Occasionally, we get the opportunity to share our thoughts on the outside work of our past contributors, as well as other projects that we think would interest readers of A cappella Zoo. To send something for possible review, especially new work relevant to magic realism and slipstream, email us at editorATacappellazoo.com.
Short and flash fiction by Tania Hershman. Salt Publishing, 2008.
Over the years, I’ve made an effort to become more aware of short stories and why readers tend to either love or ignore them; I’ve fallen for two types of experiences:
The first type was easy to recognize and crave: that quick pow of an image or feeling that lingers long after an investment of only minutes of reading. When I first read Tania Hershman’s The White Road and other stories, I did not feel that pow. I confess the collection bored me, and later I remembered only two or three of the longer, more developed stories.
The good news is that by the time I plucked the collection from my shelf again, I was much more open to another type of short story experience: the brief, in-the-moment pleasure that comes from beautiful prose. The White Road became engrossing on second read. The even better news is that the allure of this pleasure warmed me up to some major pows that I had somehow missed a year before.
Now I can whole-heartedly recommend these stories.
As editor/publisher Alan Rinzler has said, “Short stories are easy to digest, and can provide a little emotional sparkle or epiphany in one quick take. That’s particularly true in these busy techno multi-tasking, attention-deficit times, with readers seeking the revealing, surprising, twisting, inspiring or ironical dose of feelings that can illuminate the truth about their lives.”
Hershman certainly accomplishes in these twenty-seven quick tales what Rinzler claims we readers love about short fiction. The weakest of these stories only made me smile. Only? A five-minute read is well worth a smile in my book.
Even still, let’s look at a story that really burst with payoff. I’ll skip the titular story, “The White Road,” which has received plenty of well-deserved press and praise. I’ll even skip “Rainstiffness,” my personal favorite, since you can read an excerpt here. Instead, I’ll focus on “Self Raising,” delightfully subtle in its magic and sober in its realism. And speaking of techno times, this story, like many from The White Road, begins with a quotation from New Scientist. These intros seem to be appropriate for our technical age—and for a former science journalist like Hershman—and they add an illuminating perspective to these already surprisingly complex stories. "Self Raising" in particular juggles this and other layers, hopping with ease between action and back story, cakes and chemistry. Not all experiments result in such successful and digestible storytelling, proving Hershman to be a true athlete of prose:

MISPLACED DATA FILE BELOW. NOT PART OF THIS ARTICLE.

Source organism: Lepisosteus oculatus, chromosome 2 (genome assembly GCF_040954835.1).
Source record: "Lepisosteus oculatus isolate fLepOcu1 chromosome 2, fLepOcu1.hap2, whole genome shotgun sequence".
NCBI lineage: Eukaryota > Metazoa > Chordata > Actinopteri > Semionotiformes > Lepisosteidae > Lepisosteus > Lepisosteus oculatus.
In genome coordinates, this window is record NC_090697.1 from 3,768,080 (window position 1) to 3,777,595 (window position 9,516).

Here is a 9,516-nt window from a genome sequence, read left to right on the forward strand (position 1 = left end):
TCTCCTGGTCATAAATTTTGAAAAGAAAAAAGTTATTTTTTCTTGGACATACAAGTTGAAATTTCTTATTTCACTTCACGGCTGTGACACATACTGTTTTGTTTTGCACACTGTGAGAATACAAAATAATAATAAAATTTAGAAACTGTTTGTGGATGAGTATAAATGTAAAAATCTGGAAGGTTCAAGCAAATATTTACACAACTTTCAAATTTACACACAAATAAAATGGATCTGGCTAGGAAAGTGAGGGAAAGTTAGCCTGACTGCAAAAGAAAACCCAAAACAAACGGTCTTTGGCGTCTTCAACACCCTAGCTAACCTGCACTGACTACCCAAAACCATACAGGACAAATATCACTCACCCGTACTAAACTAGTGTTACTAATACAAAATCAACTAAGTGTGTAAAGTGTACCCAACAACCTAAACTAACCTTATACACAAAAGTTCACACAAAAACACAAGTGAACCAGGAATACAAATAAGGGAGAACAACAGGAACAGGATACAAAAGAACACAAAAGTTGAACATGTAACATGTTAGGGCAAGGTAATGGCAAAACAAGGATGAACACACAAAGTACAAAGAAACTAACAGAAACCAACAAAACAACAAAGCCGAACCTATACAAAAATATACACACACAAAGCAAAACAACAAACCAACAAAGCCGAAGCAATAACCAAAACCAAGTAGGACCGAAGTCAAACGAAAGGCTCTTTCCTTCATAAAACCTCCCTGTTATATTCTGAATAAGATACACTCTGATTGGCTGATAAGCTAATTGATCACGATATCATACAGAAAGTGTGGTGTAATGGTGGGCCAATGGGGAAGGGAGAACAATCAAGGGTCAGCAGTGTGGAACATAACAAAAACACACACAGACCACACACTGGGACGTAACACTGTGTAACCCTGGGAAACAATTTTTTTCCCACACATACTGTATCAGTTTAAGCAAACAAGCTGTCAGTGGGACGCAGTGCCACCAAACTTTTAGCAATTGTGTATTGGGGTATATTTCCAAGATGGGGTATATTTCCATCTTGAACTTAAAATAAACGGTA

“I make them out of flour, sugar, eggs, like you would any cake. But they’re not any cake, they’re lab coats and test tubes, DNA and petri dishes, just like in Science at school, when I used to get things right and the teacher would say, Excellent, Madeleine, that’s exactly what happens when magnesium oxidises, and he’d smile at me and I’d grin at him, and the rest of them’d laugh and throw things and call me Swot…”
The tension is already set to fester between the science of Madeleine’s promising past, and the art she’s had to settle for. This develops further in the first of a series of deliciously layered vignettes, which are integrated throughout the story:
“The Lab Coat: chocolate cake, marzipan, chocolate buttons. Marvellous, they said to me, sent photos from the party, showed the professor cutting it, cutting my cake, all the scientists standing watching, while he’s slicing into it, right down the middle, right through its heart.”
Like Hershman’s other stories, “Self Raising” is worthwhile because of the author’s skills in doing a lot with little, in fleshing out characters, and in balancing the event of the story with the frame of its context. Her stories almost never rely on her uniquely clever ideas as a crutch. They’re honest and daring, particularly in their depictions of womanhood and motherhood. They pin down the human experience with emotional precision, sometimes even giving that memorable pow with the pleasure of the read.
Tania Hershman knew she was doing the literary community a favor when she started The Short Review, which provides a much-needed space for reviews of short story collections. Now she gives even more with a highly worthwhile collection of her own. I rarely read a book twice, but this collection merits yet a third read.
—Colin Meldrum, editor, A CAPPELLA ZOO
Tania Hershman has contributed two flash stories to A cappella Zoo: "We keep the wall between us as we go" in our debut issue and "Einstein Plays Guitar" in Issue 5. Hershman has become widely published and awarded and much of her work can be read or even listened to from her website.